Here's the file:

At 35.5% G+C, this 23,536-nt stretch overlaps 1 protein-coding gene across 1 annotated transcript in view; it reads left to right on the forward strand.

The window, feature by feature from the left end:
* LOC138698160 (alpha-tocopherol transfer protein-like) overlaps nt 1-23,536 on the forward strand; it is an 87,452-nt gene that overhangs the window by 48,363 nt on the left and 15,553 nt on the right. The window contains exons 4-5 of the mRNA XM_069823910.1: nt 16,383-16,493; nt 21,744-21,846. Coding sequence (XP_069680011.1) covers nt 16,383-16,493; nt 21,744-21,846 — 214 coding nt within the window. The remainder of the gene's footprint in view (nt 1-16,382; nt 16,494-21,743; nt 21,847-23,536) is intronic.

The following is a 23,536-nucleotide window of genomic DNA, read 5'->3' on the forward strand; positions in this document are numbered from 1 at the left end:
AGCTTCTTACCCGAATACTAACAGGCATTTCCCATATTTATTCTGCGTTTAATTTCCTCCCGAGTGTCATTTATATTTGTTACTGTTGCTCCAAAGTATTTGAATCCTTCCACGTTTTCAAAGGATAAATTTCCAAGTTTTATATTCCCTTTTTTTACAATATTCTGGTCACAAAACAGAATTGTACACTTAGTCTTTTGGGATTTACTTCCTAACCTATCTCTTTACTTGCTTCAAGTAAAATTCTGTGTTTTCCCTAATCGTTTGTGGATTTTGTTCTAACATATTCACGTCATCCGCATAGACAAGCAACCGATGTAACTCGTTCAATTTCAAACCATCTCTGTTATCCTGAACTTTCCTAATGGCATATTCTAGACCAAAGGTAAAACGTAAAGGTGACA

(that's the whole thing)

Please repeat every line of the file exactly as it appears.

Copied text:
At 35.5% G+C, this 23,536-nt stretch overlaps 1 protein-coding gene across 1 annotated transcript in view; it reads left to right on the forward strand.

The window, feature by feature from the left end:
* LOC138698160 (alpha-tocopherol transfer protein-like) overlaps nt 1-23,536 on the forward strand; it is an 87,452-nt gene that overhangs the window by 48,363 nt on the left and 15,553 nt on the right. The window contains exons 4-5 of the mRNA XM_069823910.1: nt 16,383-16,493; nt 21,744-21,846. Coding sequence (XP_069680011.1) covers nt 16,383-16,493; nt 21,744-21,846 — 214 coding nt within the window. The remainder of the gene's footprint in view (nt 1-16,382; nt 16,494-21,743; nt 21,847-23,536) is intronic.

The following is a 23,536-nucleotide window of genomic DNA, read 5'->3' on the forward strand; positions in this document are numbered from 1 at the left end:
AGCTTCTTACCCGAATACTAACAGGCATTTCCCATATTTATTCTGCGTTTAATTTCCTCCCGAGTGTCATTTATATTTGTTACTGTTGCTCCAAAGTATTTGAATCCTTCCACGTTTTCAAAGGATAAATTTCCAAGTTTTATATTCCCTTTTTTTACAATATTCTGGTCACAAAACAGAATTGTACACTTAGTCTTTTGGGATTTACTTCCTAACCTATCTCTTTACTTGCTTCAAGTAAAATTCTGTGTTTTCCCTAATCGTTTGTGGATTTTGTTCTAACATATTCACGTCATCCGCATAGACAAGCAACCGATGTAACTCGTTCAATTTCAAACCATCTCTGTTATCCTGAACTTTCCTAATGGCATATTCTAGACCAAAGGTAAAACGTAAAGGTGACA